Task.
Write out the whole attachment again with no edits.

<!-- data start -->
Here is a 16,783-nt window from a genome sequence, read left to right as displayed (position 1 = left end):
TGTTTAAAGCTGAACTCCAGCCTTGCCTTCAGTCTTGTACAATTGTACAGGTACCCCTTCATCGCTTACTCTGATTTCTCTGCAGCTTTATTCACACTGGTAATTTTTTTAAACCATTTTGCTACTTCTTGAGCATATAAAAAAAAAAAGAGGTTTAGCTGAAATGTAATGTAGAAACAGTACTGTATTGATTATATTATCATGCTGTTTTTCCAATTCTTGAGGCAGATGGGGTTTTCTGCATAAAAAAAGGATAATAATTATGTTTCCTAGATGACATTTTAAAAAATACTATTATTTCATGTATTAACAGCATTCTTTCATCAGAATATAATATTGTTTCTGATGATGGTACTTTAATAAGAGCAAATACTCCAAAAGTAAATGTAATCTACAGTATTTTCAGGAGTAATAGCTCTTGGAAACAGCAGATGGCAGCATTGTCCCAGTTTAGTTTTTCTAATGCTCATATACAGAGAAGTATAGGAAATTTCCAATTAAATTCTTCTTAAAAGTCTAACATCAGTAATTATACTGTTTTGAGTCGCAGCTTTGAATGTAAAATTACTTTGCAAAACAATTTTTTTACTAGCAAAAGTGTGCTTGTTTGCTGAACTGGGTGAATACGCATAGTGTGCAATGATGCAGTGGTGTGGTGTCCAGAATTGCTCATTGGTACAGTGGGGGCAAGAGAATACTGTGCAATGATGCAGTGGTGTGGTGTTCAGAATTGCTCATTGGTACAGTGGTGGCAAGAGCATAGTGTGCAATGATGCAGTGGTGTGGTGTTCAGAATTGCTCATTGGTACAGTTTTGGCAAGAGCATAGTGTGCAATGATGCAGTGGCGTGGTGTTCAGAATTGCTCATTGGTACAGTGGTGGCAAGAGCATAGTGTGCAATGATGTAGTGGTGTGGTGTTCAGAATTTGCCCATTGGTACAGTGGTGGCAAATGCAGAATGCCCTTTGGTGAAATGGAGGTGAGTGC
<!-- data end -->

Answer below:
Here is a 16,783-nt window from a genome sequence, read left to right as displayed (position 1 = left end):
TGTTTAAAGCTGAACTCCAGCCTTGCCTTCAGTCTTGTACAATTGTACAGGTACCCCTTCATCGCTTACTCTGATTTCTCTGCAGCTTTATTCACACTGGTAATTTTTTTAAACCATTTTGCTACTTCTTGAGCATATAAAAAAAAAAAGAGGTTTAGCTGAAATGTAATGTAGAAACAGTACTGTATTGATTATATTATCATGCTGTTTTTCCAATTCTTGAGGCAGATGGGGTTTTCTGCATAAAAAAAGGATAATAATTATGTTTCCTAGATGACATTTTAAAAAATACTATTATTTCATGTATTAACAGCATTCTTTCATCAGAATATAATATTGTTTCTGATGATGGTACTTTAATAAGAGCAAATACTCCAAAAGTAAATGTAATCTACAGTATTTTCAGGAGTAATAGCTCTTGGAAACAGCAGATGGCAGCATTGTCCCAGTTTAGTTTTTCTAATGCTCATATACAGAGAAGTATAGGAAATTTCCAATTAAATTCTTCTTAAAAGTCTAACATCAGTAATTATACTGTTTTGAGTCGCAGCTTTGAATGTAAAATTACTTTGCAAAACAATTTTTTTACTAGCAAAAGTGTGCTTGTTTGCTGAACTGGGTGAATACGCATAGTGTGCAATGATGCAGTGGTGTGGTGTCCAGAATTGCTCATTGGTACAGTGGGGGCAAGAGAATACTGTGCAATGATGCAGTGGTGTGGTGTTCAGAATTGCTCATTGGTACAGTGGTGGCAAGAGCATAGTGTGCAATGATGCAGTGGTGTGGTGTTCAGAATTGCTCATTGGTACAGTTTTGGCAAGAGCATAGTGTGCAATGATGCAGTGGCGTGGTGTTCAGAATTGCTCATTGGTACAGTGGTGGCAAGAGCATAGTGTGCAATGATGTAGTGGTGTGGTGTTCAGAATTTGCCCATTGGTACAGTGGTGGCAAATGCAGAATGCCCTTTGGTGAAATGGAGGTGAGTGC